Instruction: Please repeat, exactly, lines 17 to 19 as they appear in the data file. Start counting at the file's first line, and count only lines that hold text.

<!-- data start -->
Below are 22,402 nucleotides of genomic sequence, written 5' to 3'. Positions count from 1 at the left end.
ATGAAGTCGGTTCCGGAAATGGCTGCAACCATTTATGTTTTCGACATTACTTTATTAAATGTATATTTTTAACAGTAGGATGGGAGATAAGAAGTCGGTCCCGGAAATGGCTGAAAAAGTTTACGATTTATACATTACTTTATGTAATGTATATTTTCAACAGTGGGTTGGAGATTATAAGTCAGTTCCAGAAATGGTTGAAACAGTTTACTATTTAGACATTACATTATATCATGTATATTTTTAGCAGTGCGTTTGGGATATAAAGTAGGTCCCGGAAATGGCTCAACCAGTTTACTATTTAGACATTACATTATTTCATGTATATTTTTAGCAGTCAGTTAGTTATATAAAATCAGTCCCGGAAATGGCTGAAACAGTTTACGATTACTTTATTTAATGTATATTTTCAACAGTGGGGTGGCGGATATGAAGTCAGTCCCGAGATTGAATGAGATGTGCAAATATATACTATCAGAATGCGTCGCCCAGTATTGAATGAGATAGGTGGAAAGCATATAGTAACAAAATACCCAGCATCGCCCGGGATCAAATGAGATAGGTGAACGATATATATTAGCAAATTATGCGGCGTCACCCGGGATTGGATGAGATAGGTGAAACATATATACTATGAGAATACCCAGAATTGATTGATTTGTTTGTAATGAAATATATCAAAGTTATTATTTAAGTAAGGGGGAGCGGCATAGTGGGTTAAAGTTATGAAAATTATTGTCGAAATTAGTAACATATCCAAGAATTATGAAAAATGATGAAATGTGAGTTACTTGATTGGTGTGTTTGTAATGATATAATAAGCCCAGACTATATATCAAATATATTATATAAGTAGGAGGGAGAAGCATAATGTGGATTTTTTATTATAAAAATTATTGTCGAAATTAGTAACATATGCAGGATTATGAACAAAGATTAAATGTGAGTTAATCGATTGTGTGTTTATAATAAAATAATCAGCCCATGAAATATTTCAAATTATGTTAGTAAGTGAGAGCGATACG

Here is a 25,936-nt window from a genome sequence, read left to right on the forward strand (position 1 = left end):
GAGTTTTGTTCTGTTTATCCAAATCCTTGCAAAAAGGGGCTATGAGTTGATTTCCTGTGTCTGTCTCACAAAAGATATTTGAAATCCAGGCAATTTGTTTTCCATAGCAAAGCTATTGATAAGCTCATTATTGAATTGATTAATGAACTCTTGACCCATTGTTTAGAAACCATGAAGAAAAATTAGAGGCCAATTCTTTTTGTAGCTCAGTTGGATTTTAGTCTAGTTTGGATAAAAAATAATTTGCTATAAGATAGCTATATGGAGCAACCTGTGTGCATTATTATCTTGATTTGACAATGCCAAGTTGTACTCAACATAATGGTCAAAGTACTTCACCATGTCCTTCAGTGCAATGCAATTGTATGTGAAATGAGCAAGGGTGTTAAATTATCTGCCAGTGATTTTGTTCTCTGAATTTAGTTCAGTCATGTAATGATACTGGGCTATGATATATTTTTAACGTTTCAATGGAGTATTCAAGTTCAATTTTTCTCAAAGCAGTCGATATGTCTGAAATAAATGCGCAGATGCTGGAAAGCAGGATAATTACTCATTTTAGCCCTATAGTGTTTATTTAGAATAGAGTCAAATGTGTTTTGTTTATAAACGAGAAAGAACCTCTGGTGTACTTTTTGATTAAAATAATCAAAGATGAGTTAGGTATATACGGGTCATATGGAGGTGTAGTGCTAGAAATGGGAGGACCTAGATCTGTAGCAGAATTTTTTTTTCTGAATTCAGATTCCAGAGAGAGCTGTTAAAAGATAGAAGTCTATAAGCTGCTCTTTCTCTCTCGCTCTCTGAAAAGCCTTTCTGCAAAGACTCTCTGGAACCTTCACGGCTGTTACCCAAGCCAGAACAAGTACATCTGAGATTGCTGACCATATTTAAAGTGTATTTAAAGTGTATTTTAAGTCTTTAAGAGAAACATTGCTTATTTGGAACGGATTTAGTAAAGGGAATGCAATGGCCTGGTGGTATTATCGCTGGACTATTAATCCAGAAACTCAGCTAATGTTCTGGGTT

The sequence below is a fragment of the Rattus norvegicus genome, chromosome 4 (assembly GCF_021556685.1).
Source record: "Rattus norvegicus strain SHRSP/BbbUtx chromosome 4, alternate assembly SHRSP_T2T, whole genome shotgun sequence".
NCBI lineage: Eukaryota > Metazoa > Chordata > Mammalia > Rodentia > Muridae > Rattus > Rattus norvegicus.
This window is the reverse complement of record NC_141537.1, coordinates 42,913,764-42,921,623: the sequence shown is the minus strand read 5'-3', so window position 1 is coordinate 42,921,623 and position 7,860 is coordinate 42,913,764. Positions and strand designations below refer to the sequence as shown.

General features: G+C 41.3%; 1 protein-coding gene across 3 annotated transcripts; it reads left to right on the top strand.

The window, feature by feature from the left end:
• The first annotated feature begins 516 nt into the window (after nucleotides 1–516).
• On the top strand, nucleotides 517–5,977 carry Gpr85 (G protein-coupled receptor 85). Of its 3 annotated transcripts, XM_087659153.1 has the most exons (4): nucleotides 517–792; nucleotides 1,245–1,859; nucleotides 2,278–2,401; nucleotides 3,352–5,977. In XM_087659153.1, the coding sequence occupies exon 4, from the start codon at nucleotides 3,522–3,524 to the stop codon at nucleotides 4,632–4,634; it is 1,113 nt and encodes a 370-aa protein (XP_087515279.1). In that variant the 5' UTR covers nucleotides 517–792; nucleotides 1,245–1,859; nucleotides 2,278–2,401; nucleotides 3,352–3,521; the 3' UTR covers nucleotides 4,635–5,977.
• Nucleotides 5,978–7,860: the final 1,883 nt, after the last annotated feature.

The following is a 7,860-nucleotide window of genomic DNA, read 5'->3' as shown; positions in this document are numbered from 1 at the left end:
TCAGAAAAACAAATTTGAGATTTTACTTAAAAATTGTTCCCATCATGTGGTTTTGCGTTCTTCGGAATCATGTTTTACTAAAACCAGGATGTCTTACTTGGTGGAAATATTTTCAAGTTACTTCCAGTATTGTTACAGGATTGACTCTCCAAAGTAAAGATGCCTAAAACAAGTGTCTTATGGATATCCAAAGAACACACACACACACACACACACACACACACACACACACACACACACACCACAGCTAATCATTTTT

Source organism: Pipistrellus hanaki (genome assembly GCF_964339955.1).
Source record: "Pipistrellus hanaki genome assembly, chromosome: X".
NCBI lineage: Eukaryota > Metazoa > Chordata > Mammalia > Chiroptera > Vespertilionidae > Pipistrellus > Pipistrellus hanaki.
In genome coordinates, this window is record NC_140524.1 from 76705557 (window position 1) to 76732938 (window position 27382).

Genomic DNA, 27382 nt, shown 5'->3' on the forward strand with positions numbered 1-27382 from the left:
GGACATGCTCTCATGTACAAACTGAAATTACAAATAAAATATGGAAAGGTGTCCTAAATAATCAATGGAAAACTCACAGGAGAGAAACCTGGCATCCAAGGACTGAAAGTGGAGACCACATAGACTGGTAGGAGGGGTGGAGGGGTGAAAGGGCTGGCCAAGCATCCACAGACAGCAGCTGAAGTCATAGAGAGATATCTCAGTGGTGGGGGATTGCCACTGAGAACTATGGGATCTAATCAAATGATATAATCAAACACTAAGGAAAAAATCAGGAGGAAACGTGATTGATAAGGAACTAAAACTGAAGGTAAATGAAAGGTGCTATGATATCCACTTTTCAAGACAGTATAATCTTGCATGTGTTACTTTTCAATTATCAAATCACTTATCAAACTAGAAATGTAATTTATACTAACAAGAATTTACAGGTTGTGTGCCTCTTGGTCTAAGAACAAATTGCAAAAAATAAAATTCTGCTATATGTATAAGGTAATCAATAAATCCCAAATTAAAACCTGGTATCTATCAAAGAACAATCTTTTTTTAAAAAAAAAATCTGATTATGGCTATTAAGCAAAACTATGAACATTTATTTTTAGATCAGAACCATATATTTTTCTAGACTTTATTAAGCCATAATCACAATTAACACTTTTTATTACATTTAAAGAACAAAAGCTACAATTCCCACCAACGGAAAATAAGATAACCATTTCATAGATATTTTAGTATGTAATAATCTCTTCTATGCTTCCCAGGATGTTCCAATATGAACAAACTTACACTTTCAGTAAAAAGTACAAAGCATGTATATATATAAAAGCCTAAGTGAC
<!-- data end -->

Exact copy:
Source record: "Pipistrellus hanaki genome assembly, chromosome: X".
NCBI lineage: Eukaryota > Metazoa > Chordata > Mammalia > Chiroptera > Vespertilionidae > Pipistrellus > Pipistrellus hanaki.
In genome coordinates, this window is record NC_140524.1 from 76705557 (window position 1) to 76732938 (window position 27382).